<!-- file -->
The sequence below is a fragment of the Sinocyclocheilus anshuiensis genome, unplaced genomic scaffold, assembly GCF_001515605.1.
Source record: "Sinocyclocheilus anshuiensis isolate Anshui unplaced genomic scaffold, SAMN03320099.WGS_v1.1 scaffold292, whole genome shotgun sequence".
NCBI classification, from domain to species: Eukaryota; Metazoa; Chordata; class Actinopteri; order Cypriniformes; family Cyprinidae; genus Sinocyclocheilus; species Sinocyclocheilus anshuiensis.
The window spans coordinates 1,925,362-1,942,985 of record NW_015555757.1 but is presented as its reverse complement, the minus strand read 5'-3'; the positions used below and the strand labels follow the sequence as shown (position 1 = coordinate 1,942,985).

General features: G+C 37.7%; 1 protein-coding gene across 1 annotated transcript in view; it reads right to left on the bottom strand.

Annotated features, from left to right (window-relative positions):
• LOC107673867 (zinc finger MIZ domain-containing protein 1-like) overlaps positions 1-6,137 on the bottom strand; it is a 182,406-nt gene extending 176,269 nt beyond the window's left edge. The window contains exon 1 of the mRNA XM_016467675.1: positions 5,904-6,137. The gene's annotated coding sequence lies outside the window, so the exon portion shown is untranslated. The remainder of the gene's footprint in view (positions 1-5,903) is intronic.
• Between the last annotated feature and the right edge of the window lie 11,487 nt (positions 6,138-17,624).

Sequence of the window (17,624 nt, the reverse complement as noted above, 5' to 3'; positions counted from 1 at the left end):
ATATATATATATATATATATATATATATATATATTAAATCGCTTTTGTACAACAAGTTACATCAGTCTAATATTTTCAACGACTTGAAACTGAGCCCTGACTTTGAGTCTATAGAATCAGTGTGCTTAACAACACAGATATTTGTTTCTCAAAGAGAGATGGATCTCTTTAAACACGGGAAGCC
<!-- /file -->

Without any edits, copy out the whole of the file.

The sequence below is a fragment of the Sinocyclocheilus anshuiensis genome, unplaced genomic scaffold, assembly GCF_001515605.1.
Source record: "Sinocyclocheilus anshuiensis isolate Anshui unplaced genomic scaffold, SAMN03320099.WGS_v1.1 scaffold292, whole genome shotgun sequence".
NCBI classification, from domain to species: Eukaryota; Metazoa; Chordata; class Actinopteri; order Cypriniformes; family Cyprinidae; genus Sinocyclocheilus; species Sinocyclocheilus anshuiensis.
The window spans coordinates 1,925,362-1,942,985 of record NW_015555757.1 but is presented as its reverse complement, the minus strand read 5'-3'; the positions used below and the strand labels follow the sequence as shown (position 1 = coordinate 1,942,985).

General features: G+C 37.7%; 1 protein-coding gene across 1 annotated transcript in view; it reads right to left on the bottom strand.

Annotated features, from left to right (window-relative positions):
• LOC107673867 (zinc finger MIZ domain-containing protein 1-like) overlaps positions 1-6,137 on the bottom strand; it is a 182,406-nt gene extending 176,269 nt beyond the window's left edge. The window contains exon 1 of the mRNA XM_016467675.1: positions 5,904-6,137. The gene's annotated coding sequence lies outside the window, so the exon portion shown is untranslated. The remainder of the gene's footprint in view (positions 1-5,903) is intronic.
• Between the last annotated feature and the right edge of the window lie 11,487 nt (positions 6,138-17,624).

Sequence of the window (17,624 nt, the reverse complement as noted above, 5' to 3'; positions counted from 1 at the left end):
ATATATATATATATATATATATATATATATATATTAAATCGCTTTTGTACAACAAGTTACATCAGTCTAATATTTTCAACGACTTGAAACTGAGCCCTGACTTTGAGTCTATAGAATCAGTGTGCTTAACAACACAGATATTTGTTTCTCAAAGAGAGATGGATCTCTTTAAACACGGGAAGCC